Safaris and Foundations That Care Deeply About Lions

Jul 30, 2015

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As you may have heard, an American dentist has been identified as the killer of Zimbabwe’s most beloved lion. Cecil, a 13-year-old male, had six cubs in his pride — and they now face certain death from other male lions. Earlier this month, the dentist-hunter paid £35,000 (roughly $55,000) for the questionable privilege of shooting Cecil with a crossbow, tracking him for roughly 40 hours, shooting him with a rifle, then skinning and beheading his body. African lions are listed as a threatened species on the IUCN Red List, but both sadly and infuriatingly, in some countries, they can still be legally hunted.

This horrific incident signifies that additional research before booking a stay at a safari camp can be crucial to an animal’s life. To this end, TPG Editorial Intern Danielle Truglio shares a list of safari camps for sustainable, eco-friendly and lion-focused travel — and a few foundations where your contributions will directly help lions.

A lion couple in the northern Serengeti, on land owned by the Great Plains Conservation.

Great Plains Conservation

Started by five inspiring individuals who put their skills together in order to create distinguished projects in threatened habitats throughout Africa, this conservation organization and safari company coined the term “Conservation Tourism,” striving to provide quality guide-led experiences that are both sensitive to community needs and environmentally low-impact.

Luxury digs at Great Plains' Duba Plain Camp.
Luxury digs at Great Plains’ Duba Plain Camp.

Great Plains’ remote, luxurious Duba Plains Camp is located north of Botswana’s Okavango Delta, on 77,000 private acres that serve as home to the Great Plains Conservation co-founders, as well as many lions. The Conservation’s Mara Plains Camp in Kenya is set on the Ntiakitiak River within the Olare Motorogi Conservancy, just a few hundred meters from the Masai Mara National Reserve. Guests at Mara Plains can explore more than 100,000 acres of land, home to a vast number of wildlife species, while still having unrestricted access to the Maasai Mara’s additional 375,000 acres.

Ker & Downey

Voted the #1 Safari Outfitter by Travel and Leisure, this luxury tour operator has been operating for more than five decades. The company prides itself on its commitment to empirical travel with luxury journeys that are completely unique and customized to fit each client’s style and budget.

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Ker & Downey recommends Kwihala Camp, located in the frontier of Ruaha National Park in Tanzania.  Kwihala Camp offers high-end accommodations that include en-suite bathrooms with flush toilets and showers, as well as solar-generated electricity, laundry service, a mess tent with a lounge and dining area and nightly campfires. You may even get to witness lions hunting their prey.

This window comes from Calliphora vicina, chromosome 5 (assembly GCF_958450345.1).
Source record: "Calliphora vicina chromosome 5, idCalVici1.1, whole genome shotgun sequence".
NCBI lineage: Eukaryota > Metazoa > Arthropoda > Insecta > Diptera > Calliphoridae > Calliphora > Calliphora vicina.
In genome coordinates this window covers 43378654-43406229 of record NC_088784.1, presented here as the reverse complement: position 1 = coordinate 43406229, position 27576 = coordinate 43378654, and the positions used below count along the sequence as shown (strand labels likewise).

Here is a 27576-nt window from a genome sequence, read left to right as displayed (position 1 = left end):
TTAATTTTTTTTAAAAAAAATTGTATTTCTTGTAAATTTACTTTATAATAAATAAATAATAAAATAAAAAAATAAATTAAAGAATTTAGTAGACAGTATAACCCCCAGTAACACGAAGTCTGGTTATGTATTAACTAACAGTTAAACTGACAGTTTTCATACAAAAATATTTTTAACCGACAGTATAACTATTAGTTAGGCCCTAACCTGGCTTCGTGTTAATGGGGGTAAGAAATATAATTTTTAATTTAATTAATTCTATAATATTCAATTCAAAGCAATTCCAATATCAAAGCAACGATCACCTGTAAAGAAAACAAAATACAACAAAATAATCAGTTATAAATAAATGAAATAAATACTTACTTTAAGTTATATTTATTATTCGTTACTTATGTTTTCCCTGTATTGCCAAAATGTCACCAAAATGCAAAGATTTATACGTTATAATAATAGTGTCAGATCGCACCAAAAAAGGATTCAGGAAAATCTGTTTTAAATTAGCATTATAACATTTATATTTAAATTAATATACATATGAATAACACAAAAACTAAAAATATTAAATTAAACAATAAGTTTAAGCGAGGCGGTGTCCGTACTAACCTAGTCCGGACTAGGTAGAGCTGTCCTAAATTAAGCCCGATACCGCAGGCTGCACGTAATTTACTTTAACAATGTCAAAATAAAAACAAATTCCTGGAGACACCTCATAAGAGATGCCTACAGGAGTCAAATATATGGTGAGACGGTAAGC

Ker & Downey also recommends Namiri Plains Camp in the famed Serengeti, where the big cats wander. In addition to many prides of lions, the area is now said to hold one of East Africa’s highest concentrations of cheetahs.

A teenage lioness at rest in Tanzania's Serengeti, pointed out by an andBeyond guide. Photo by TPG Travel Editor Melanie Wynne.
A teenage lioness at rest in Tanzania’s Serengeti, pointed out by an andBeyond guide. Photo by TPG Travel Editor Melanie Wynne.


Established in 1991, andBeyond has developed wildlife sanctuaries across the continent — and beyond. The company designs personalized luxury safaris in 15 African countries, and runs 33 camps and lodges in both Africa and India that impact more than nine million acres of wildlife-rich land.

One of the tents at And Beyond' Sayari Camp in Tanzania.
One of the stunning tents at And Beyond’s Sayari Camp in Tanzania.

andBeyond is known for camps such as Tanzania’s Ngorongoro Crater Lodge and Botswana’s Xudum. However Sayari Camp, established in Tanzania just ten years ago, comes highly recommended by the company and is now considered one of the finest in Africa. Throughout the year you can find over 500 species in this amenity-filled, luxurious landscape — as well as roaming prides of lions. 

Lion and lioness in the Serengeti. Photo by TPG Travel Editor Melanie Wynne.

In an effort to help preserve the lion population and prevent a death like Cecil’s from happening again, here are two worthy causes to which you can contribute:

The Serengeti Lion Project. This project at the University of Minnesota is one of the most ambitious carnivore studies in the world, spanning more than 40 years. For more information, explore the menu sections at

Ruaha Carnivore Project. As part of Oxford University’s Wildlife Conservation Research Unit, this project aims to help develop effective conservation strategies for large carnivores in Tanzania’s remote Ruaha landscape. For more information, visit

If you know of any worthy causes/foundations to which TPG readers can contribute — or have had an especially rewarding experience with lions via a safari company, please share them with us in the comments below.  

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